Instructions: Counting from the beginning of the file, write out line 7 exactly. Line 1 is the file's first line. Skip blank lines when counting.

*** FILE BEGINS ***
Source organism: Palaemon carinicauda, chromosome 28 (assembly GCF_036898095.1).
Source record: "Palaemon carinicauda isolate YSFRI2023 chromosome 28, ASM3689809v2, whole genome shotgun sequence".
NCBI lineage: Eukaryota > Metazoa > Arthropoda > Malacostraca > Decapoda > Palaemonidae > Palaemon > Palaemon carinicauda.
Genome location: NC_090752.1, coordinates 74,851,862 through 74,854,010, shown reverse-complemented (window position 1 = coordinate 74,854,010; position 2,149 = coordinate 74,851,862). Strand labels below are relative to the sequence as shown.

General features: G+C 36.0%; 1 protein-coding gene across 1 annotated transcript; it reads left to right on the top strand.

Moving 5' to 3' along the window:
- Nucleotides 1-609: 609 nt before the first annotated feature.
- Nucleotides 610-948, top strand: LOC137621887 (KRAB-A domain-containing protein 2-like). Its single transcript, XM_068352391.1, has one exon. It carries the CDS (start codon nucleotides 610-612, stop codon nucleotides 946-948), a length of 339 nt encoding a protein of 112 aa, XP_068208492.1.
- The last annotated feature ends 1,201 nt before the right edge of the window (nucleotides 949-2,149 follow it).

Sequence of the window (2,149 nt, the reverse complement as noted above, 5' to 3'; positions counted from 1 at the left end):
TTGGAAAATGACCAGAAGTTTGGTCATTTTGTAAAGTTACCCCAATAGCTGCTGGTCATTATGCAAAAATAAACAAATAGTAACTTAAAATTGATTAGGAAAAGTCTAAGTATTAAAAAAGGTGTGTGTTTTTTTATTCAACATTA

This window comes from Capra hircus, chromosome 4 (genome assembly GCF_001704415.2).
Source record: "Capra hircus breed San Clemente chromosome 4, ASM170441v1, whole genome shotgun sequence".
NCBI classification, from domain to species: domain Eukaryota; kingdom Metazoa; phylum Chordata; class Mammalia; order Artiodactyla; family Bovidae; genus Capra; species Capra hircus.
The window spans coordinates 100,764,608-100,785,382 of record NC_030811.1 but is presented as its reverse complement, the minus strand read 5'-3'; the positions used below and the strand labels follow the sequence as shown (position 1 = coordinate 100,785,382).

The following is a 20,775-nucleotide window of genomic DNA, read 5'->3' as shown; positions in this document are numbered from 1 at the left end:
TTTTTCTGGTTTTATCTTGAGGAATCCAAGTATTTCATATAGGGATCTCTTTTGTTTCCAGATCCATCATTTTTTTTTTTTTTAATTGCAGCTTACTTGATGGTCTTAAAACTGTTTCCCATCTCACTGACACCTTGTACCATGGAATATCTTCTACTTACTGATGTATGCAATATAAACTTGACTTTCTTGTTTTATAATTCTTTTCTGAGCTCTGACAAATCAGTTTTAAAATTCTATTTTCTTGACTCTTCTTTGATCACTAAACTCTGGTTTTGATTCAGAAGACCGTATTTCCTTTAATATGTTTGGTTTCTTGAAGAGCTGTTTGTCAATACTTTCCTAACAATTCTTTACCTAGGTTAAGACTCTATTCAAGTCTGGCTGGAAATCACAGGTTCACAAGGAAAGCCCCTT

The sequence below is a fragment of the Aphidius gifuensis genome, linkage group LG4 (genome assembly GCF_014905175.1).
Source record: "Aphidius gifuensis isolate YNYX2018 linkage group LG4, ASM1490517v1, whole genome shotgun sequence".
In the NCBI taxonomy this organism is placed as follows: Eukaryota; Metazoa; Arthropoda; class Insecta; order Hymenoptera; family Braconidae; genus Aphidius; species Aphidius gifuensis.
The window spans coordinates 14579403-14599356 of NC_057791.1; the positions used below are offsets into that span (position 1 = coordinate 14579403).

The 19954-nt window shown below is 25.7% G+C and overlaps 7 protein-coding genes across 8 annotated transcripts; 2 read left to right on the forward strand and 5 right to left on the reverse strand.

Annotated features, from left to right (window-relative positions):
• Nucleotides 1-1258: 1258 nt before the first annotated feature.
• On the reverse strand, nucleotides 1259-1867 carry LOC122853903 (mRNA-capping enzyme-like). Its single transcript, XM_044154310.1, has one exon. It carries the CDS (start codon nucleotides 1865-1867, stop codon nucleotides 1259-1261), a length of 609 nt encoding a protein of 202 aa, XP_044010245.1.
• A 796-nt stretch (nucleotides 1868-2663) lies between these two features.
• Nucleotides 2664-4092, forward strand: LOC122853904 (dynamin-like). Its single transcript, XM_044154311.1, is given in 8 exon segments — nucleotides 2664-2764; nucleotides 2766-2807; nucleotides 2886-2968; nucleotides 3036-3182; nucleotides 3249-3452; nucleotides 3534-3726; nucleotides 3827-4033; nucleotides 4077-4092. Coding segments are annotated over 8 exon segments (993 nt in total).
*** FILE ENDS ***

- Nucleotides 1-609: 609 nt before the first annotated feature.